Spring Break Cruise (Part 1)

This past week, a friend and I went on a cruise for spring break, a 5 day adventure on the Carnival Valor in the Gulf of Mexico. The trip was a lot of fun, but I’m very curious about the environmental impacts of a diesel powered ship with seemingly unlimited food, drink, and overall consumption.

The 2016 Cruise Ship Report Card from Friends of the Earth ranked 17 cruise lines with respect to four factors: sewage treatment, air pollution reduction, water quality compliance, and transparency.  Of the 17, Carnival ended up in the middle of the pack with an overall final grade of D. Carnival’s individual scores broke down as follows:

  • Sewage treatment: F
  • Air pollution reduction: C-
  • Water quality compliance: A
  • Transparency: F

Several webpages and blogs already detail the various environmental affects and concerns regarding these four factors (and more), and I won’t re-iterate all of that information here. Instead, I will specifically examine the carbon footprint associate with my spring break cruise

One carbon calculator for cruises estimates a 1.1 ton CO2 footprint for one passenger on my 5 day cruise. Let’s investigate a little further to understand where this number comes from, and how accurate it may be, beginning with emissions related to fuel consumption.

Method 1: Reported Scope 1 and 2 Emissions

Carnival’s 2015 Sustainability Report provides some information on total CO2eq emissions, including scope 1 and scope 2 emissions. Understandably, most of the emissions come from burning fuel on the ship. Exact numbers were not provided in the report, but I estimated from a graph that in 2015 (the most recent year), Carnival had an overall carbon intensity of 250 g CO2eq/ALB-km (ALB = Available Lower Berth). If the Valor traveled approximately 1800 miles (2900 km) round-trip for the cruise, this amounts to 725 kg CO2 for the trip – just about 65% of the estimated 1.1 tonne footprint from the calculator.

Method 2: Direct Calculation

In an attempt to double check this number, I directly calculated the carbon emissions based on a second set of data. According to Carnival’s 2008 Environmental Management Report, their ship emits 0.33 kg CO2/ALB-km (ALB = Available Lower Berth). It’s not explicit whether this number accounts for the time in which ships are docked at port and still burning diesel to power the boat, but since Carnival calculated the number directly from the amount of fuel consumed, I will assume it does. If the Valor traveled approximately 1800 miles (2900 km) round-trip for the cruise, this amounts to 956 kg CO2 for the trip, or almost one tonne.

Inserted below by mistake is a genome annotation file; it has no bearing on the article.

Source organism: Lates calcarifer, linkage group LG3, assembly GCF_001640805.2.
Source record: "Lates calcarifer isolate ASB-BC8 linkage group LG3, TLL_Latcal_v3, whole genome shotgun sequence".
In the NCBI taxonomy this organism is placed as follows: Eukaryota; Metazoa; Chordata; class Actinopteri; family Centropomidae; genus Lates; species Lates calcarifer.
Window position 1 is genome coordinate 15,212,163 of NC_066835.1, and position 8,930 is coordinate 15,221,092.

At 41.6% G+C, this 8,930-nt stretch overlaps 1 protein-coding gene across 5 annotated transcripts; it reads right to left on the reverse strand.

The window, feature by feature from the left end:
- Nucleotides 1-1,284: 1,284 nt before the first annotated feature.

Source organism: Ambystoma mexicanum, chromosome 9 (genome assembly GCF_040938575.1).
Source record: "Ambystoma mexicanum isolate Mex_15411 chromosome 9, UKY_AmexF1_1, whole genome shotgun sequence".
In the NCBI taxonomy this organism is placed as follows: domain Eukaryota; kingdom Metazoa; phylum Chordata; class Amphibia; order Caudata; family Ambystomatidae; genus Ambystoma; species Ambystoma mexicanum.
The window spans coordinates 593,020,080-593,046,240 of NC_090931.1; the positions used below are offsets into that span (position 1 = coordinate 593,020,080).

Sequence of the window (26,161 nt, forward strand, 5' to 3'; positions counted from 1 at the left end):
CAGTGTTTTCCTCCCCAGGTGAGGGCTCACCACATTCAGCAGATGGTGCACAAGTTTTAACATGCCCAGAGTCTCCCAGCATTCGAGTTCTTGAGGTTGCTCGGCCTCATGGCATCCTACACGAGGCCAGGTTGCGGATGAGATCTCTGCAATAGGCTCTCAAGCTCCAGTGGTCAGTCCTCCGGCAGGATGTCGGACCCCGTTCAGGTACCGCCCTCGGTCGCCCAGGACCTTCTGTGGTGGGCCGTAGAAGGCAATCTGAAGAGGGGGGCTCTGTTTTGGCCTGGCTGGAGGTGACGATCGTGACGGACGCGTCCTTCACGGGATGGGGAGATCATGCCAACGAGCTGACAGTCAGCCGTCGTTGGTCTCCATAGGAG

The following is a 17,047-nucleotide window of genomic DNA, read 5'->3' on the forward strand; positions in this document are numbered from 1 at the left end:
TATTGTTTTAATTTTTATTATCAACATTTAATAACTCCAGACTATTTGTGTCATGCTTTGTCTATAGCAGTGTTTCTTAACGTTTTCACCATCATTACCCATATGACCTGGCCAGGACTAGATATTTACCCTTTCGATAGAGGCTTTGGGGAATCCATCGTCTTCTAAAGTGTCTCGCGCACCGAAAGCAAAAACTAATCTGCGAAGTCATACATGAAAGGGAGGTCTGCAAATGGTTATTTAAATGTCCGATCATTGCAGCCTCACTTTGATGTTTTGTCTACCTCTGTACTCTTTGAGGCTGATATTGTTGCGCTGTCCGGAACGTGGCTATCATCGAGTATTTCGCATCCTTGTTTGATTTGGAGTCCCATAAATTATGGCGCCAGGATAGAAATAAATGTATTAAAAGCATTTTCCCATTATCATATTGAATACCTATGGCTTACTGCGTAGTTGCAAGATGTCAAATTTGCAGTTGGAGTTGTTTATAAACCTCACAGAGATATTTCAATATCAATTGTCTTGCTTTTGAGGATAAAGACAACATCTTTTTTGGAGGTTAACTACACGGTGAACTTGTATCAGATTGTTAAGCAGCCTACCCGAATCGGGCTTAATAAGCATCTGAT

However, burning diesel does emit other greenhouse gases which are not incorporated into the 0.33 kg CO2/ALB-km because the amounts emitted are small in comparison to the amount of CO2 emitted. However, from a global warming perspective these emissions are indeed significant, since their impact can be hundred of times that of CO2 alone. The same Carnival Environmental Management Report indicates emissions of 2.3 kg SOx/ALBD and 3.5 kg NOx/ALBD (ALBD = Available Lower Berth Day). For a 5 day cruise with 100 year Global Warming Potentials of 32 for Sox and 282 for NOx, this adds another 5294 kg CO2eq for the entire trip, or 5.5 times the impact of CO2 alone.

In sum, the impact of moving the boat to Mexico and back alone is 6.25 tonnes CO2eq, well exceeding the estimate from the first method. Even with an estimated 23% reduction in carbon intensity between 2008 and 2015 (again estimated from the graph in the 2015 Sustainability Report) to account for presumably increasing efficiency, this number is still at 4.8 tonnes, again well above the result from the first method.


Essentially, three different approaches yielded three different estimates for the carbon footprint associated with my spring break cruise:

  • Carbon calculator: 1.1 tonnes (components included are unclear)
  • 2015 Sustainability Report: 0.8 tonnes (scope 1 and 2)
  • 2008 Environmental Management Report: 4.8 tonnes (fuel only)

I’ll need to look more into these to assess which is the most accurate, but for now, it’s clear that the cruise had a significant impact on my carbon footprint.

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